During the academic year 2017-18, we introduced Mindfulness as a practice in Primary School. We sat down with Miss Zoë L. Hauser, our Head of Primary, to understand what Mindfulness is and how it is incorporated into daily school life.
What is mindfulness?
Mindfulness is the process of being focused on the present, being centred or grounded. There are many different practices, similar to meditation, that help us to pay attention to our breathing or to particular sounds or to the way we are walking or eating. In schools, it gives a few moments to put aside the worries, stresses that we might have experienced at home, on the school bus, or in a particular class and return to the present moment, be ready to focus on what is next.
How is it introduced to students at B.D. Somani?
A committee of interested teachers was formed over the summer – they were given some reading material and did their own research. At a staff retreat in August, the committee shared a number of simple practices with all the staff. Most practices can be done in 3 – 5 minutes. Everyone immediately felt the benefits, so they were ready to introduce the practices to their students on the first day of school. In most classes, the children decide when they feel the need for a practice, and there may be a monitor who decides and leads the practice. There are many practices available online, and schools all over the world are now using Mindfulness on a regular basis. I attended a workshop last year, and a teacher was also sent to a Mindfulness workshop for teachers in Bangkok.
What aids are used to enhance the understanding of this concept?
Many practices involve touching your body to feel the breathing, but other typical aids include Tibetan singing bowl, a bottle filled with glitter in water, a triangle or drum, a Mindfulness app on phones.
What are the different kinds of Mindfulness exercises children are introduced to?
Quite a few. Lying down and feeling your abdomen move with the breathing. Shaking the glitter bottle and focusing on the glitter settling completely. Listening to the lingering sound of the Tibetan bowl. Tracing your fingers, one at a time – breathe in on the upward movement and out on the downward. Listening to the sounds of the app – might be gentle music, or sounds of nature, or a tone. Walking and focusing on each step, slowly. Putting a raisin or a piece of chocolate and avoid eating it – focus on its texture, smell, etc. and then very slowly eat it.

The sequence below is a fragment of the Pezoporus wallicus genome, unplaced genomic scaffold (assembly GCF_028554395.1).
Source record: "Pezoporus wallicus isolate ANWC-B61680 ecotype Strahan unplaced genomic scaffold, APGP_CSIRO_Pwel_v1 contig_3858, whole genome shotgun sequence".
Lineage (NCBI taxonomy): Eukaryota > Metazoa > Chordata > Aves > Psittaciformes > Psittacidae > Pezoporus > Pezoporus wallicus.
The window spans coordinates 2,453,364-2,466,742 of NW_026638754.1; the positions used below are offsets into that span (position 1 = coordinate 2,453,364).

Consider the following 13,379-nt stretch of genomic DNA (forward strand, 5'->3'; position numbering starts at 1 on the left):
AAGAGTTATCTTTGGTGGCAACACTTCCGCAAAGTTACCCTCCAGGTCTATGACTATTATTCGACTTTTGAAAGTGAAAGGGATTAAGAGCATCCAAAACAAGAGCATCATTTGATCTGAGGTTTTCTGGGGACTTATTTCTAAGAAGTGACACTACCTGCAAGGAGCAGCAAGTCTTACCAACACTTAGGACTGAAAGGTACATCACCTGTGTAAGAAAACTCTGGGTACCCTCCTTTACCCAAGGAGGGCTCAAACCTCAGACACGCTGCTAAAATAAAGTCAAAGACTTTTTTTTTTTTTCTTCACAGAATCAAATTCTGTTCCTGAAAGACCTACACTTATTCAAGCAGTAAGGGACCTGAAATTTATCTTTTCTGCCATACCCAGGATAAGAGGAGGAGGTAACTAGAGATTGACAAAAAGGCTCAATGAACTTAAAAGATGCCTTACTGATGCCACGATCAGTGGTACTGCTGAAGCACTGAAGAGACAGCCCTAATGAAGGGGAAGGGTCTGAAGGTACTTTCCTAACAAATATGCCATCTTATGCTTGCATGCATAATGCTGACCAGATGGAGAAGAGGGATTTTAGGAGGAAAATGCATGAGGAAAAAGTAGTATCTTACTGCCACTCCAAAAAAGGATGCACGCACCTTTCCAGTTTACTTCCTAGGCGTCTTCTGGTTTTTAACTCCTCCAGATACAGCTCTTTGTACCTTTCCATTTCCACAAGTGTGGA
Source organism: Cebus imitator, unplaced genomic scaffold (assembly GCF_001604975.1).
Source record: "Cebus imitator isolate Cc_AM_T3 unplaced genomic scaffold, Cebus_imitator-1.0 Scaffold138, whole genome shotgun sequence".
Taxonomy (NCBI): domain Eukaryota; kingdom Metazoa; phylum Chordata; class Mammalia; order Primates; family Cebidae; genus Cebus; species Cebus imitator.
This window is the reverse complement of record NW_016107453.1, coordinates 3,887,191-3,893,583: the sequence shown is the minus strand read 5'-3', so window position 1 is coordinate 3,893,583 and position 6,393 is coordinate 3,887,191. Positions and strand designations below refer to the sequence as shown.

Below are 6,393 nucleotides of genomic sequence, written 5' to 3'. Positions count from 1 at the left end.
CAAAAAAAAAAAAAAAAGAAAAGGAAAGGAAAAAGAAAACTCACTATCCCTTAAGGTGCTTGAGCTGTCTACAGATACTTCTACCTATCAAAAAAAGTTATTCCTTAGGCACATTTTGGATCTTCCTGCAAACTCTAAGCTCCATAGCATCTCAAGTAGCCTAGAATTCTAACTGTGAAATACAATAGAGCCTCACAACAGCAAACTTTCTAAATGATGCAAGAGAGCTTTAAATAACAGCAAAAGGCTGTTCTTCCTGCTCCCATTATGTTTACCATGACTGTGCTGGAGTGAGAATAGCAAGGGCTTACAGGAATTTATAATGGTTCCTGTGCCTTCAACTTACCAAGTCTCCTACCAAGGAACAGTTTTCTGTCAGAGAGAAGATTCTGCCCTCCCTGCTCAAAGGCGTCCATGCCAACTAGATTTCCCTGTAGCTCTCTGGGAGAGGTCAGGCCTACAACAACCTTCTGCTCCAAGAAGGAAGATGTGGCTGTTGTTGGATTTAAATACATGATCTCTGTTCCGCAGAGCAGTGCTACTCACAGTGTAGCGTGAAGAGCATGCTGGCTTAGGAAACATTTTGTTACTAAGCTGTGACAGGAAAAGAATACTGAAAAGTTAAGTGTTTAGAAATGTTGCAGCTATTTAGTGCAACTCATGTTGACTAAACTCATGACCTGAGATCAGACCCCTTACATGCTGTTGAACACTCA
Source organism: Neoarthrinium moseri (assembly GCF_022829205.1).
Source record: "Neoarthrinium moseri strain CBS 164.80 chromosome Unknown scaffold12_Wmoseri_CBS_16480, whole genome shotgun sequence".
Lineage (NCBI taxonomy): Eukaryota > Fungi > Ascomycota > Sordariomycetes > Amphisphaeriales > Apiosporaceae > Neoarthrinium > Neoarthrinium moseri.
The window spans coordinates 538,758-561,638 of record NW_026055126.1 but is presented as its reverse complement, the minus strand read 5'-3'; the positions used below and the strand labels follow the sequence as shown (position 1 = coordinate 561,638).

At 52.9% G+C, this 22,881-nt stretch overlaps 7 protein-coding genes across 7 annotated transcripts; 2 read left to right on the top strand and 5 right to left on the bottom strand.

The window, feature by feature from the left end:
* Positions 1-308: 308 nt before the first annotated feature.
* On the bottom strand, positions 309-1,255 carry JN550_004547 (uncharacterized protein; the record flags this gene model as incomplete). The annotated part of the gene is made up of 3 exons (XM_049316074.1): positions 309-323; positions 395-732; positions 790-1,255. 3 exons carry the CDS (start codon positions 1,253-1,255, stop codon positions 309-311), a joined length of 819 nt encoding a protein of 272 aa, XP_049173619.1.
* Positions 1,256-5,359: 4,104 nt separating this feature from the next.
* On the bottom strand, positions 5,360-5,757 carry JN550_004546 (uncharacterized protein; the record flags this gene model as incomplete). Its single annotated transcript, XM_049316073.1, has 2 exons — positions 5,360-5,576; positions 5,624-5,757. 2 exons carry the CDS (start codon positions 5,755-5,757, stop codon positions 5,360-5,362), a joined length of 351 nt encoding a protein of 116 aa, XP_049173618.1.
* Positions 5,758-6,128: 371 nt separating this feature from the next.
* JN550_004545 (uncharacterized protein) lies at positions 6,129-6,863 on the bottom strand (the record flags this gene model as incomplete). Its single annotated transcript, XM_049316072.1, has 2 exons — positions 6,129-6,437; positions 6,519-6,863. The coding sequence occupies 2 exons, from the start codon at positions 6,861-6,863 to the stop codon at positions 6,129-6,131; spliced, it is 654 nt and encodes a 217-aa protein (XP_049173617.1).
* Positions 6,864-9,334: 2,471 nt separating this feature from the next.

What are the benefits of Mindfulness?
It calms everyone. It reminds us that we are in a community, in school, to work together. Puts other thoughts or worries away. Since it takes only a few minutes it can be practised at any time during the day.
How can parents experience Mindfulness for themselves?
- Start by breathing in and out slowly. One breath cycle should last for approximately 6 seconds.
- Breathe in through your nose and out through your mouth, letting your breath flow effortlessly in and out of your body.
- Let go of your thoughts. Let go of things you have to do later today or pending projects that need your attention. Simply let thoughts rise and fall of their own accord and be at one with your breath.
- Purposefully watch your breath, focusing your sense of awareness on its pathway as it enters your body and fills you with life.
- Watch with your awareness as it works work its way up and out of your mouth and becomes one with the world.
Many children have already taught the practices to their parents and encouraged them to use them. You can practice the breathing exercise explained above as a family. Another one you can try is the Mindful Jar, which you can download here.
Do you have a Mindfulness practice that you have already embraced? We’d love to hear all about it. Tell us in the comments.